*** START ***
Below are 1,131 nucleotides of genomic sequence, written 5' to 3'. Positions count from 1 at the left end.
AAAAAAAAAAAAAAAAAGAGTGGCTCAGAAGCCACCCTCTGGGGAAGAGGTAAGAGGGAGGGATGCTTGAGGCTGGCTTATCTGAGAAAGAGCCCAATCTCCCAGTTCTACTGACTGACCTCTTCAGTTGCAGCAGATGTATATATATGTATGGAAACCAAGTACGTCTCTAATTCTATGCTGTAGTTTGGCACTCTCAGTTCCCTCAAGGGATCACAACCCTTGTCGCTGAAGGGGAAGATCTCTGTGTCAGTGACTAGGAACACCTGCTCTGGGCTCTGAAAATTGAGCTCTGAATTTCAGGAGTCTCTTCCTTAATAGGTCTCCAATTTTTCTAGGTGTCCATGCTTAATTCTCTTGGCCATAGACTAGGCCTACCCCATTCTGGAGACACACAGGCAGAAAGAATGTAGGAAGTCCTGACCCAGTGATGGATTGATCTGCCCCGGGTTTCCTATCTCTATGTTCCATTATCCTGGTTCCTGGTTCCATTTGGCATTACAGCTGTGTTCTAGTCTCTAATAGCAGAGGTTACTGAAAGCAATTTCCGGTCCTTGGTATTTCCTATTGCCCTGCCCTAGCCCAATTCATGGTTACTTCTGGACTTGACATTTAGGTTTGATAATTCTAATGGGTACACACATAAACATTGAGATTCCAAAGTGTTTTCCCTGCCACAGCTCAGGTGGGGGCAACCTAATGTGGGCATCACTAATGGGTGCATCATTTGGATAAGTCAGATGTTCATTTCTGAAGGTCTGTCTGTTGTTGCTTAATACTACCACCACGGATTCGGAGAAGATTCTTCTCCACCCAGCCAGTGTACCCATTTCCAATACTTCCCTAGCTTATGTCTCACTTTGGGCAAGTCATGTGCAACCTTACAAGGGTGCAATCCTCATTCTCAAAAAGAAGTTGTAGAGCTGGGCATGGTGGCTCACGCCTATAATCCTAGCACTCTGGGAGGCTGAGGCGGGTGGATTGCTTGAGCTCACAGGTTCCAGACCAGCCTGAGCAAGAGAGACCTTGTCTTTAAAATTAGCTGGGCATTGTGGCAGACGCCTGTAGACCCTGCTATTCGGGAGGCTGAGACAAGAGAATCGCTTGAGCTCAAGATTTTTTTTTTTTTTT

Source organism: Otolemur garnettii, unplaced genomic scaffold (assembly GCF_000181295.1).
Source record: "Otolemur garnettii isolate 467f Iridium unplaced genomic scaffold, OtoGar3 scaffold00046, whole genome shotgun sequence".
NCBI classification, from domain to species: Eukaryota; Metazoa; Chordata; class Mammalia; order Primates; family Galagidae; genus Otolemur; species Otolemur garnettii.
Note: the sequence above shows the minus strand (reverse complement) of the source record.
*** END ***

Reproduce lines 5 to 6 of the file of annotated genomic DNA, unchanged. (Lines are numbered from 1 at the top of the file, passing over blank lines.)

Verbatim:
NCBI classification, from domain to species: Eukaryota; Metazoa; Chordata; class Mammalia; order Primates; family Galagidae; genus Otolemur; species Otolemur garnettii.
Note: the sequence above shows the minus strand (reverse complement) of the source record.